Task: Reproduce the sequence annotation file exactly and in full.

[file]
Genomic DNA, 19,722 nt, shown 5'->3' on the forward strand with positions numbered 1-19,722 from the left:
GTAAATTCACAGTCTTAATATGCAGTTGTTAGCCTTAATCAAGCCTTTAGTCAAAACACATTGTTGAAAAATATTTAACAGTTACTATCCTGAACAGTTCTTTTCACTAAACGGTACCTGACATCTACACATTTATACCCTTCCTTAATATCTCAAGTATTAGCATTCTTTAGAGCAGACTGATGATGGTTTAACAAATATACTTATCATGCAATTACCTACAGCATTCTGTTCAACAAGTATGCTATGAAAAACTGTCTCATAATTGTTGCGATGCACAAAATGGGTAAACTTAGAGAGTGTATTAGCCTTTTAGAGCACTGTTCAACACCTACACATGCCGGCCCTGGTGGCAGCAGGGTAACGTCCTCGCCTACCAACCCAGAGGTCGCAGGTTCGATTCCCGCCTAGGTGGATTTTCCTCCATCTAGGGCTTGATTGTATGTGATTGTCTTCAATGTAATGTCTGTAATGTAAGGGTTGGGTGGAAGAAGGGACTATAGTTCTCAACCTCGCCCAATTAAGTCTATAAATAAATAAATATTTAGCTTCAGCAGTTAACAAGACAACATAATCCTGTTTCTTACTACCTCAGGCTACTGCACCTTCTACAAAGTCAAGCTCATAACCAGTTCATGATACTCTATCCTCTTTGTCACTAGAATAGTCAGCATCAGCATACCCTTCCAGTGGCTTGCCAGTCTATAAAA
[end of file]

Genomic DNA, 19,722 nt, shown 5'->3' on the forward strand with positions numbered 1-19,722 from the left:
GTAAATTCACAGTCTTAATATGCAGTTGTTAGCCTTAATCAAGCCTTTAGTCAAAACACATTGTTGAAAAATATTTAACAGTTACTATCCTGAACAGTTCTTTTCACTAAACGGTACCTGACATCTACACATTTATACCCTTCCTTAATATCTCAAGTATTAGCATTCTTTAGAGCAGACTGATGATGGTTTAACAAATATACTTATCATGCAATTACCTACAGCATTCTGTTCAACAAGTATGCTATGAAAAACTGTCTCATAATTGTTGCGATGCACAAAATGGGTAAACTTAGAGAGTGTATTAGCCTTTTAGAGCACTGTTCAACACCTACACATGCCGGCCCTGGTGGCAGCAGGGTAACGTCCTCGCCTACCAACCCAGAGGTCGCAGGTTCGATTCCCGCCTAGGTGGATTTTCCTCCATCTAGGGCTTGATTGTATGTGATTGTCTTCAATGTAATGTCTGTAATGTAAGGGTTGGGTGGAAGAAGGGACTATAGTTCTCAACCTCGCCCAATTAAGTCTATAAATAAATAAATATTTAGCTTCAGCAGTTAACAAGACAACATAATCCTGTTTCTTACTACCTCAGGCTACTGCACCTTCTACAAAGTCAAGCTCATAACCAGTTCATGATACTCTATCCTCTTTGTCACTAGAATAGTCAGCATCAGCATACCCTTCCAGTGGCTTGCCAGTCTATAAAA